See Better, Lear

This post contains spoilers. King Lear is still playing at the National Theatre and is to be broadcast live in cinemas in May so it might be worth skipping this post if you intend to see the production (perhaps returning here once you’ve seen it?) I’ll try and watch one of the live screenings myself and I’ll be interested to see how the elaborate, revolving set is captured by the eye of the film cameras. For now, though, I want to share a few thoughts about the production, one of which will involve discussion of something which might be deemed a spoiler. As they say when revealing the football results on the news before Match of the Day: if you don’t want to see the scores, look away now.

I’ll start with the spoiler, which was thoughtlessly revealed by Michael Billington in his Guardian review. The mad King Lear (Simon Russell Beale), having played out the trial scene in what is apparently a bathroom, bludgeons the Fool (Adrian Scarborough) to death in a bathtub. It’s an interesting and potentially powerful moment, in which Lear’s extraordinary anger, misdirected, destroys his beloved truth-telling servant. It makes some sense to kill the Fool: he disappears from the play after this moment and performers have often tried to explain his absence, by having him die, or by suggesting he is near death. I’d be interested to see this scene again but it seemed to me curiously underwhelming. I say the Fool was bludgeoned, but, in truth, he was merely given a couple of whacks; the beating isn’t extreme enough to make it entirely clear that he’s dead and this is compounded by the fact that he speaks his final line ‘And I’ll go to bed at noon’ from within the bathtub (if he’s alive at this point, when exactly does he die?) and by the slightly odd reactions of the other characters. There are definitely gestures and facial expressions which indicate that the Fool has been badly beaten, but the reactions suggest mild disgust rather than horror. Now, this might be another area in which sightlines can have a drastic effect on the way scenes are received (and how appropriate to talk of sightlines in a play as obsessed with seeing as King Lear). I imagine that those sitting centrally, or higher up, will have had completely different access to the scene (and I’ll be interested, then, to see how it appears in the cinema) but I suspect that the moment has been botched a little. It wouldn’t have been hard to have given the scene more punch and clarity, at least for those who can’t see the Fool’s face.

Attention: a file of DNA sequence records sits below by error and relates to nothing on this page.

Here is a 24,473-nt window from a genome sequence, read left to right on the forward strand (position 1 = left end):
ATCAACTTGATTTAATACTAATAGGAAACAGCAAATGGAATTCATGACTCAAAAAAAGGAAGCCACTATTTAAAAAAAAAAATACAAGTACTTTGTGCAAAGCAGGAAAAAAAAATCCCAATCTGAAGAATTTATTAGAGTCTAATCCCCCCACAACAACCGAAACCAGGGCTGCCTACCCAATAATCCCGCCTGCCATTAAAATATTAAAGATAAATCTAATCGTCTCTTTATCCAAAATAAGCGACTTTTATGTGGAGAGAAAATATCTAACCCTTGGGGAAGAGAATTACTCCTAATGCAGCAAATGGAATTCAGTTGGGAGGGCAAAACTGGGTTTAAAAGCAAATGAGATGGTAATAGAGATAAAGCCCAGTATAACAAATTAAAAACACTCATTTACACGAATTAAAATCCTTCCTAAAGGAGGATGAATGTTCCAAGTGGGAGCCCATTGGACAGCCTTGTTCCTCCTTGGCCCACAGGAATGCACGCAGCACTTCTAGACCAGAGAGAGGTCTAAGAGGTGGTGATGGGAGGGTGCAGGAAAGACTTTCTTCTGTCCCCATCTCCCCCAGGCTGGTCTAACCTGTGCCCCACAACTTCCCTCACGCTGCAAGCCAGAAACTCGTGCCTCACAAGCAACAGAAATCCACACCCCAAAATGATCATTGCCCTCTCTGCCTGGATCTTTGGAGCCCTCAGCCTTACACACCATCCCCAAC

It may be that my response to this was, at least partly, the result of seating arrangements, but I detected an anticlimactic element to Edgar’s story arch as well. However, while I was a little bemused by the death of the Fool, I was persuaded by the portrayal of Edgar (Tom Brooke). Towards the end of both the quarto and Folio texts, Edgar, heralded by trumpets, enters, armed, to challenge Edmund; a fight ensues and he wins out. In Mendes’ production, this entire scene was stripped back. Instead of a fight, Edgar simply knifed Edmund (Sam Troughton). Justified as it may be, this was not an act of valiance. Edgar, first appearing in the production with a bottle in one hand and a cigarette in the other, was presented as a dissolute figure, but if one might have expected, from here, a Hal-like journey towards military success and future rule, this expectation was thwarted. There’s no sense that he can, or, indeed, wants to rule ‘the gored state’, as Albany suggests. As in the Folio text, Edgar speaks the final lines, but unlike in the Folio, he does so alone, with only the dead for company. There is no dead march; the bodies are not carried from the stage. As well as showing the poverty of unaccommodated man, King Lear shows the majesty, the ceremony, of tragedy; in the end this production, usefully, I thought, deflated some of those majestic elements.


A fuller review will appear in Cahiers Élisabéthains.

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